Photography By David Stewart
Aug25

Photography By David Stewart

There’s a very distinctive style to David Stewart‘s photography – especially the pictures of his that really caught my eye, anyway – and that’s one of very staged, very clean, very coordinated, very well lit, often very static shots, with occasional touches of humour or absurdity. Click on the photos below to view the images in their full glory on David’s site, along with a great many others. Four beautiful books of his photos are also available to...

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Dreamcatcher
Aug19

Dreamcatcher

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Real Photogravure Letter Card Of Gloucester, 1938
Mar22

Real Photogravure Letter Card Of Gloucester, 1938

I’m always on the look out for old things related to photography so it was with extreme joy that I found a miniature treasure trove of items in a number of charity shops yesterday. In addition to some old naval photos and postcards and someone’s photo album featuring pictures from the 1940s in South Africa (I’ll scan and upload those at some point in the future) I also found a photogravure letter card dated September 1938. I’ve taken some photos of the letter card and attempted to transcribe it below, albeit with limited success. Any assistance at working out the words I’ve missed will be gratefully received. The front cover of the photogravure letter card complete with its one and a half pence stamp. “With signature only and flap tucked in – Printed paper rate. If message written, letter postage is chargeable, in which case gum down flap.” The letter card was sent to Mr and Mrs Arthur Wood, Mere View, Walton on the Hill, Tadworth, Surrey. The letter card consists of five images of Gloucester: Gloucester Cathedral from the southeast; the nave, Gloucester Cathedral; the New Inn Hotel; the Cross; Westgate Street. And now to the letter itself: 52 […] Road, Gloucester, 21.9.38 Dear Mr & Mrs Wood, I am wondering how you all are at Tadworth by this time. I trust that you are all well. What very serious and disturbing times we are living in. I hope and pray please God that it will all be settled without war. Without doubt these are the perilous times spoken of in the Bible. I am thinking of you all in the prayer meetings at this busy[?] time 9 o’clock Wednesday evening[?]. I miss […] to chapel very much since I have come to Gloucester but the first fortnight when I was in Newcastle I did well. My friends there took me to chapel each week night & twice on Sundays & then when Muriel and I got home to Wembley her daddy took me to Mr Bartlett’s twice, & the Second Sun he took me to Ponsard Road to Mr […] Chapel. We had him to tea with us at Wembley & we all drove back together to the early[?] service[?]. I like his preaching very much. His wife was away at the Sea & he was going to her on the Monday. Mr Bartlett is expected to preach a […] […] in […] so I am hoping to stay there for the weekend this[?] 2 weeks yesterday. Tuesday I heard Mr Hurst the editor of “Way Marks” at […]; he took The Lords Prayer for his subject....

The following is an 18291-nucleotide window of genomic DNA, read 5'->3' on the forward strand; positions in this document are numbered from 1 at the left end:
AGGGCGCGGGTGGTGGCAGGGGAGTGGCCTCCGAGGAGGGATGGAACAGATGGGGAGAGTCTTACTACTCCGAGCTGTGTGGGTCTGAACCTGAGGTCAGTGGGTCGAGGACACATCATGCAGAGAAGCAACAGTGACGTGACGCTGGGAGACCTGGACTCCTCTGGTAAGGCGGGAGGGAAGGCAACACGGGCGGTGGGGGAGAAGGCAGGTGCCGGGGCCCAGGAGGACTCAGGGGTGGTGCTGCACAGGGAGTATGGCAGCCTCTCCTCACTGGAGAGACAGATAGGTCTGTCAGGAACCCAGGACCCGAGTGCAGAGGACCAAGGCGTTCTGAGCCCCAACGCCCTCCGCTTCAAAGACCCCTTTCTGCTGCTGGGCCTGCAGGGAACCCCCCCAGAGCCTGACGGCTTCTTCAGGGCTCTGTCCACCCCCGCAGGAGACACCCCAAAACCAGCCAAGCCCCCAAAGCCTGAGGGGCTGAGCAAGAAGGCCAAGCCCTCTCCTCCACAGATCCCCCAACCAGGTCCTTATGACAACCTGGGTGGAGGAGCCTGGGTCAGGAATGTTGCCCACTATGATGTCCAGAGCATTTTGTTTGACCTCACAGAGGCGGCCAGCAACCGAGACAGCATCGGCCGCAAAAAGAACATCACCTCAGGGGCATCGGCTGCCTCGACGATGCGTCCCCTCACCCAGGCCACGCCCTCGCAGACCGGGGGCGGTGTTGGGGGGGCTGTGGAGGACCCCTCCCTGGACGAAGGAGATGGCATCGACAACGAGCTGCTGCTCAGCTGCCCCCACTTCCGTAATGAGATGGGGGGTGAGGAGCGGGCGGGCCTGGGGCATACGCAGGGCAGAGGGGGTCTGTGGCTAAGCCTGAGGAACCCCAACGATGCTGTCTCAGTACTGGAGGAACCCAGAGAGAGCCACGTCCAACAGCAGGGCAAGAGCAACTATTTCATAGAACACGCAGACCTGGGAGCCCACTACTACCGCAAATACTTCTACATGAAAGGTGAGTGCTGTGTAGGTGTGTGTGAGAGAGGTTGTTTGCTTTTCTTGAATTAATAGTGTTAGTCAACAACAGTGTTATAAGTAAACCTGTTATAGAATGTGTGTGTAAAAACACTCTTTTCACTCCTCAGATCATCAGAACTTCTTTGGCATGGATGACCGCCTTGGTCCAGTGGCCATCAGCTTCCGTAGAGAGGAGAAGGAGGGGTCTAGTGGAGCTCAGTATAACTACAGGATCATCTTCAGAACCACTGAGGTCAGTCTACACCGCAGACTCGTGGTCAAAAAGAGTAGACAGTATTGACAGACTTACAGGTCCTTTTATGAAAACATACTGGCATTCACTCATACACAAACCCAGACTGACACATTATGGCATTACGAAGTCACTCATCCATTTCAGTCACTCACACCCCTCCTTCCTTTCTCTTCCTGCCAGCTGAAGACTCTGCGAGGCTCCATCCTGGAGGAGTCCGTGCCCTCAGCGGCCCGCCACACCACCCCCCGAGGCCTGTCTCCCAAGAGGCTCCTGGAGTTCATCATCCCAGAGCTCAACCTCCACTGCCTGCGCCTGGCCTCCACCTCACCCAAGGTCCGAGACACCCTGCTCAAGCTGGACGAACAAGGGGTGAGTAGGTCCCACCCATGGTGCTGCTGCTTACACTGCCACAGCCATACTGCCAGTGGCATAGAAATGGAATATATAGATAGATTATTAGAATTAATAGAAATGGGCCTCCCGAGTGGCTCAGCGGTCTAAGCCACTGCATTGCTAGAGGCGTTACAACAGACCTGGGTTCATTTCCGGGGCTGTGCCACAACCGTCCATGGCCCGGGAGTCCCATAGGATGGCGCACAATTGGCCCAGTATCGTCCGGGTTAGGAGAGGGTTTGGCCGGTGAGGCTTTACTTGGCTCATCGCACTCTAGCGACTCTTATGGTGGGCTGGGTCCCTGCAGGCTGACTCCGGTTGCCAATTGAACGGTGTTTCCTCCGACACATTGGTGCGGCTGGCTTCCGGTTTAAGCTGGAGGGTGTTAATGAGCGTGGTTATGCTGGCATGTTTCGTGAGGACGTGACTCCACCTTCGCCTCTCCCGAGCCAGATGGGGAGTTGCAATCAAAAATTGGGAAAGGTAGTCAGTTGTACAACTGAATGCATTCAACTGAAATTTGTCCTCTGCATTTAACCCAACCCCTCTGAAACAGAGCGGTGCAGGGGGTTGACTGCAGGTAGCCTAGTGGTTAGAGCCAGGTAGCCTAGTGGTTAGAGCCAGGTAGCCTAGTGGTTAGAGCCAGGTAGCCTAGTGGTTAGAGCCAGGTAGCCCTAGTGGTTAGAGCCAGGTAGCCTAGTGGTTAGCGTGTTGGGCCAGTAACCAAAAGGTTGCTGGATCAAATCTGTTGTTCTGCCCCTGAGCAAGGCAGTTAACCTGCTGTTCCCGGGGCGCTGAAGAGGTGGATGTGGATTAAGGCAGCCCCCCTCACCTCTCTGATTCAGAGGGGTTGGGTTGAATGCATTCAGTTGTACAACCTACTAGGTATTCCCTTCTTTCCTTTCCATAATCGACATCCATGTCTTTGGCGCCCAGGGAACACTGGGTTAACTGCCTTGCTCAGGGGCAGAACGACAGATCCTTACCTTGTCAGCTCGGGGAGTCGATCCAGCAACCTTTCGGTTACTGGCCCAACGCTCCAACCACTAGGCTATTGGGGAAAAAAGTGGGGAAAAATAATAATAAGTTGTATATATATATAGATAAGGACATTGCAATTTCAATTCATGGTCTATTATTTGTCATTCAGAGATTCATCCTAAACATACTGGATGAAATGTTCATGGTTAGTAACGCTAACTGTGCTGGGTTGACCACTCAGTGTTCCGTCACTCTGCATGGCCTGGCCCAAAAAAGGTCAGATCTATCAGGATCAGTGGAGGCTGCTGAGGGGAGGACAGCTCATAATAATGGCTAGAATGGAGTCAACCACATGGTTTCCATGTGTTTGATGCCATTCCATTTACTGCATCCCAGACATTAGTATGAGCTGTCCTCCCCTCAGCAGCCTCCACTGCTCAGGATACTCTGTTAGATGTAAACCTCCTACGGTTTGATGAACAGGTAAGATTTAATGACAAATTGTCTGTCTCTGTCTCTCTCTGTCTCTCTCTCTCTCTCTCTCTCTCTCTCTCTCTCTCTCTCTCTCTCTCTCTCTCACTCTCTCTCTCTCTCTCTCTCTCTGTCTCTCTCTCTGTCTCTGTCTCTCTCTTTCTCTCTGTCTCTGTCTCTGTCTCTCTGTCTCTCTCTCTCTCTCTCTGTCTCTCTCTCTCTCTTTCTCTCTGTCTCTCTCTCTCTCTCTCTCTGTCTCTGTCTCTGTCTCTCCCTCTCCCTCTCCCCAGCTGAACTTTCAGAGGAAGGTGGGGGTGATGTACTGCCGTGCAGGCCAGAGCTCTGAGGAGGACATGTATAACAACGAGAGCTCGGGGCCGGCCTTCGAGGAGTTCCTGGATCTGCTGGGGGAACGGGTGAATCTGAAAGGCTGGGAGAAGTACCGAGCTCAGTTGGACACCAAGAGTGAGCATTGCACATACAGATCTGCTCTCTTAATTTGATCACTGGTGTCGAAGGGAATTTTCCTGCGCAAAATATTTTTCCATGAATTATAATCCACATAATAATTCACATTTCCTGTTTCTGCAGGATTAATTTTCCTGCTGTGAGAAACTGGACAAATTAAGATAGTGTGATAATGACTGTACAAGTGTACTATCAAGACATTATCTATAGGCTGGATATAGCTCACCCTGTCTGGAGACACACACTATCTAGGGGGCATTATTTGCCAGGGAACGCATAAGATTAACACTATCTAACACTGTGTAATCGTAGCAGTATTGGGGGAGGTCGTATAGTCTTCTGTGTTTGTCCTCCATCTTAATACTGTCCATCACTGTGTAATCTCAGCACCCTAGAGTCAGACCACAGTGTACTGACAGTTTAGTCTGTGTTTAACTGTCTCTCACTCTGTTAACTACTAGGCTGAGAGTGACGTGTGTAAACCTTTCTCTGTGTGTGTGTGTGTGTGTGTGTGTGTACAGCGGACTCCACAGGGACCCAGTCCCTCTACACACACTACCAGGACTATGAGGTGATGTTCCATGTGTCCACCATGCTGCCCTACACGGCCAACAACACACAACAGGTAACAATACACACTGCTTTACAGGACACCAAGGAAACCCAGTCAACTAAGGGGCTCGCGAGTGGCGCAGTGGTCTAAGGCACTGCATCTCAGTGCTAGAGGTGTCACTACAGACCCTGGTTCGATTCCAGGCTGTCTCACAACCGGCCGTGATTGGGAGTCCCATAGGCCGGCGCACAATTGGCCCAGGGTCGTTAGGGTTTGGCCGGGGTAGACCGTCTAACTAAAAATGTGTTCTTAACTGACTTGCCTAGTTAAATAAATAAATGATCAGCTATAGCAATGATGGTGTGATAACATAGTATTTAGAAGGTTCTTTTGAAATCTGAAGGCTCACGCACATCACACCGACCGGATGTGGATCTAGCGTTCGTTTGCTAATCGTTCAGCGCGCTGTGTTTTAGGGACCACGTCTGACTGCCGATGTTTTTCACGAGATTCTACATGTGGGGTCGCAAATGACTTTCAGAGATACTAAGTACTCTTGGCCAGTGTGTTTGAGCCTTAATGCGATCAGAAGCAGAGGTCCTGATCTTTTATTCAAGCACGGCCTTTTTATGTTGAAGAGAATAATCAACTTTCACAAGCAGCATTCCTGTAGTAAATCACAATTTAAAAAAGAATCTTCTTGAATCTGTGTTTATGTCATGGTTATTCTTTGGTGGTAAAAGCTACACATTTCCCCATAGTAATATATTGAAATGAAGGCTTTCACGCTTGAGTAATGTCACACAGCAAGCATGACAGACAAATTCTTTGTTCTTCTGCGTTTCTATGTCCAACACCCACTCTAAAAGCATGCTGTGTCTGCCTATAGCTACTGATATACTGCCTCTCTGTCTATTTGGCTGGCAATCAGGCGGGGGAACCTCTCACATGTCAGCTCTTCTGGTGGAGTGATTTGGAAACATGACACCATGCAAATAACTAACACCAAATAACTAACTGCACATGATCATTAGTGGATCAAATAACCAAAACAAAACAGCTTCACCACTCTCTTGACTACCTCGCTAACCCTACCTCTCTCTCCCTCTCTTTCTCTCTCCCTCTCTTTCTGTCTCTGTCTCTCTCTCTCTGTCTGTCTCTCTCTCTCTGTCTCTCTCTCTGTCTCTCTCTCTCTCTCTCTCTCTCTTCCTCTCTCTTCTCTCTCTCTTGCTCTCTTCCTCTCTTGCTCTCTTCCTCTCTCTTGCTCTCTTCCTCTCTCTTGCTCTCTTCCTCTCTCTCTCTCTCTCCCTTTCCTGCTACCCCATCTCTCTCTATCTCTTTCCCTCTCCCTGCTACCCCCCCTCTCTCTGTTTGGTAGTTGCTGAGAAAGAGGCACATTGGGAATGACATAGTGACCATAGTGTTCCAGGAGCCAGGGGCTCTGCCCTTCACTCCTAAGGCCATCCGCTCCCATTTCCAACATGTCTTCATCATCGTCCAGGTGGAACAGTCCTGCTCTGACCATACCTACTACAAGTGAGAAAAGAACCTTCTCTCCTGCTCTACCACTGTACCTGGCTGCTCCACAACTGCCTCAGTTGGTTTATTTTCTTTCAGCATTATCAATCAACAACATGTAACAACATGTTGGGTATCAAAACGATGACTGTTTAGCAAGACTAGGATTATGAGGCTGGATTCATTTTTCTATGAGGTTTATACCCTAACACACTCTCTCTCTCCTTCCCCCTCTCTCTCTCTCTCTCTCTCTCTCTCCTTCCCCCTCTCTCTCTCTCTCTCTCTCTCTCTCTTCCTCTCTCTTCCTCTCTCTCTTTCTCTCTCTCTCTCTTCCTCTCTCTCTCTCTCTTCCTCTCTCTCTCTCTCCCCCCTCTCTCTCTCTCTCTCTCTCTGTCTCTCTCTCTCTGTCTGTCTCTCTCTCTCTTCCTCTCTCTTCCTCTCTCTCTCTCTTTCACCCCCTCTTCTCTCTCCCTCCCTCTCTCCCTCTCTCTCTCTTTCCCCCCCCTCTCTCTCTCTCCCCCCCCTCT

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Architectural Photography By Weronika Dudka